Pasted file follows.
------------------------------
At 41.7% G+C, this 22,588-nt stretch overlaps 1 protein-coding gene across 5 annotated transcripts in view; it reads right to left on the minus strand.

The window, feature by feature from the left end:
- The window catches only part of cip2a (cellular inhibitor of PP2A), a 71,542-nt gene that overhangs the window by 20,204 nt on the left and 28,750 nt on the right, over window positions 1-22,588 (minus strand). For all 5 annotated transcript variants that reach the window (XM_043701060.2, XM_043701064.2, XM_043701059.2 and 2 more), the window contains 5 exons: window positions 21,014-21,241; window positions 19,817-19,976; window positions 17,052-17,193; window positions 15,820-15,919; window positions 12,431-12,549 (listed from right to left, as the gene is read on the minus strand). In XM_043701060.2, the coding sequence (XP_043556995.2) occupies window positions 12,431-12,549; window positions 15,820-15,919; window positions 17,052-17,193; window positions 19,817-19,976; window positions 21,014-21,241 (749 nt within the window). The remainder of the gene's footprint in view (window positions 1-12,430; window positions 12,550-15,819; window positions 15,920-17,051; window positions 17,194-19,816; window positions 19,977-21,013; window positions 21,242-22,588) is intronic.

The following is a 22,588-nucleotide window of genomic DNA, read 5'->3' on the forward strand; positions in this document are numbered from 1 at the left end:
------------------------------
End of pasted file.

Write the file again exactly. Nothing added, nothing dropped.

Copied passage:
At 41.7% G+C, this 22,588-nt stretch overlaps 1 protein-coding gene across 5 annotated transcripts in view; it reads right to left on the minus strand.

The window, feature by feature from the left end:
- The window catches only part of cip2a (cellular inhibitor of PP2A), a 71,542-nt gene that overhangs the window by 20,204 nt on the left and 28,750 nt on the right, over window positions 1-22,588 (minus strand). For all 5 annotated transcript variants that reach the window (XM_043701060.2, XM_043701064.2, XM_043701059.2 and 2 more), the window contains 5 exons: window positions 21,014-21,241; window positions 19,817-19,976; window positions 17,052-17,193; window positions 15,820-15,919; window positions 12,431-12,549 (listed from right to left, as the gene is read on the minus strand). In XM_043701060.2, the coding sequence (XP_043556995.2) occupies window positions 12,431-12,549; window positions 15,820-15,919; window positions 17,052-17,193; window positions 19,817-19,976; window positions 21,014-21,241 (749 nt within the window). The remainder of the gene's footprint in view (window positions 1-12,430; window positions 12,550-15,819; window positions 15,920-17,051; window positions 17,194-19,816; window positions 19,977-21,013; window positions 21,242-22,588) is intronic.

The following is a 22,588-nucleotide window of genomic DNA, read 5'->3' on the forward strand; positions in this document are numbered from 1 at the left end: